Understanding and predicting ecosystem functioning in water limited ecosystems requires a thorough assessment of the role plant root systems. Widespread ecological phenomena such as shrub encroachment may drastically change root distribution in the soil profile affecting the uptake of water and nutrients. However, the relationship between plant rooting distribution patterns and ecosystem functioning has been largely overlooked. Our objective was to assess the role of a range of rooting distribution patterns on plant transpiration across sites along precipitation gradient. We used SOILWAT, a multi-layer, daily time-step model that simulates soil water content by depth in the soil profile. Processes simulated in SOILWAT include water interception and subsequent evaporation from the plant canopy and litter, water infiltration into the soil, vertical water flow among soil layers, evaporation and transpiration from each soil layer, and soil water content by layer. We hypothesized that (1) plant root distribution would have a significant effect on plan transpiration. (2) The effect of rooting pattern changes along a precipitation gradient. In order to test these hypotheses, we modeled water losses and soil-water availability at 55 grassland locations with virtual root distributions that simulate shallow and deep root systems. We evaluated the effect of contrasting rooting distribution on plant transpiration, a variable tightly correlated with plant growth and primary productivity.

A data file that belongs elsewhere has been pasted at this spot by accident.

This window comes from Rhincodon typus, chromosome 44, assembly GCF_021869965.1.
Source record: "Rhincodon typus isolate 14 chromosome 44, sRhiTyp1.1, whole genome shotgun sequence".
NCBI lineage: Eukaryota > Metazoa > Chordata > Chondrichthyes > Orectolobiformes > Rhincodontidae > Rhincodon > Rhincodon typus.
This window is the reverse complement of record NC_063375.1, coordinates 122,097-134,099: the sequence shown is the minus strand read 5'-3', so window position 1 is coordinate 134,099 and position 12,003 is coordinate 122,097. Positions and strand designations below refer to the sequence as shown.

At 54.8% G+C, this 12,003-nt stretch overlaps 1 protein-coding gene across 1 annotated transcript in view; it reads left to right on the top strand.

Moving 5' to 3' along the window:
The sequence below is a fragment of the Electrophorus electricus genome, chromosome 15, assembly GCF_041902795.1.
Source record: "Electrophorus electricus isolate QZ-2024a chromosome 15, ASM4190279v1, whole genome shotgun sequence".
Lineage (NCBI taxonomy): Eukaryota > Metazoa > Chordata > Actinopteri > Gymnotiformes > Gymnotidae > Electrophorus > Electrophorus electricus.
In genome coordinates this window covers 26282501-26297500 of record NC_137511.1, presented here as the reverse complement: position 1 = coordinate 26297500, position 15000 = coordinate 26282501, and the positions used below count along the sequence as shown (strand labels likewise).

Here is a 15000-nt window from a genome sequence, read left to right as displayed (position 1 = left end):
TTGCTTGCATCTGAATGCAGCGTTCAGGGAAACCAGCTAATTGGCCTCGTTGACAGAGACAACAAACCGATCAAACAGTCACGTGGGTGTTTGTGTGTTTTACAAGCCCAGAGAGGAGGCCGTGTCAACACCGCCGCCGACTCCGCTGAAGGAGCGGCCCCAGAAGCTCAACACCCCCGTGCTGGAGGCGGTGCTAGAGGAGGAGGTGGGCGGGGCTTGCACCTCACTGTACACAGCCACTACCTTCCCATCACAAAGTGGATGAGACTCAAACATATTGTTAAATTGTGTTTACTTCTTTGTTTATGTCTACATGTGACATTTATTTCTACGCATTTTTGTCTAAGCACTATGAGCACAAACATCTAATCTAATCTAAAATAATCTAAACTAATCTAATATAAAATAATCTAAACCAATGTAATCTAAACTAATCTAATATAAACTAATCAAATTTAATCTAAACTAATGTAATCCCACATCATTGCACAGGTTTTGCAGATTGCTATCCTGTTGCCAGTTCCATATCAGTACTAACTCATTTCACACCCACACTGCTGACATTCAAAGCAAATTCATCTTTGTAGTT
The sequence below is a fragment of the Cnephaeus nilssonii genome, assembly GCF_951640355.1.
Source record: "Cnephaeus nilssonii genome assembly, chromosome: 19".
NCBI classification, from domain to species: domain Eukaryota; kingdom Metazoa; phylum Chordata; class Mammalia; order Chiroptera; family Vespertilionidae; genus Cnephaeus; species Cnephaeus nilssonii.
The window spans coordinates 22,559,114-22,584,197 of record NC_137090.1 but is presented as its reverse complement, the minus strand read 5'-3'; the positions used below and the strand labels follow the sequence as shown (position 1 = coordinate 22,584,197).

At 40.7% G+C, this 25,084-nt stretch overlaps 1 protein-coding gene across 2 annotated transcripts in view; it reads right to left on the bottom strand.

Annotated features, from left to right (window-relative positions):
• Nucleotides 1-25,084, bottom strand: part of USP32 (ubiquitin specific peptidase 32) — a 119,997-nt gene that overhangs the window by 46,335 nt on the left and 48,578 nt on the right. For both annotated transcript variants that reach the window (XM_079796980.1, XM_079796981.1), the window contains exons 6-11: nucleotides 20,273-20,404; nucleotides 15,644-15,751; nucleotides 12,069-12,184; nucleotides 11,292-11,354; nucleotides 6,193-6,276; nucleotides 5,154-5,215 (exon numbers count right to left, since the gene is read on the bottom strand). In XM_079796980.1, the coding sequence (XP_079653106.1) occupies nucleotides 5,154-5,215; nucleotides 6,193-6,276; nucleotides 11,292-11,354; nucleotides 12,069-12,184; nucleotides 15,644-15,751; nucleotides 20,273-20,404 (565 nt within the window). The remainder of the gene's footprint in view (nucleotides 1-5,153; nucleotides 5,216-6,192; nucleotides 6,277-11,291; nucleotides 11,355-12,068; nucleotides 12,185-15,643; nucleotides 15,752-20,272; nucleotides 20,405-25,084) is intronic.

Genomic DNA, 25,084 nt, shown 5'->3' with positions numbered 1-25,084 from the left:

Our results show that plan rooting distribution patterns have a significant effect on plant transpiration. Shallow root distribution showed significantly lower transpiration than deep root distributions, a mean difference of 8.2 cm/yr. Such effect changed along a precipitation gradient showing smaller effects of root distribution in arid sites than in mesic sites. Locally, plant transpiration increased with rooting depth up to a point where transpiration reached a plateau. The shape of such relationship and the maximum transpiration rate changed among sites. Arid ecosystems showed shallower transpiration rate increases as root depth increased and smaller maximum transpiration rates than mesic ecosystems. The effect of species invasions or changes in the relative abundance of plan types with different root traits will affect ecosystem functioning. Given the tight relationship that exists between transpiration and photosynthesis, we expect that changes in rooting distribution patterns will impact primary productivity with greater effects in mesic grasslands.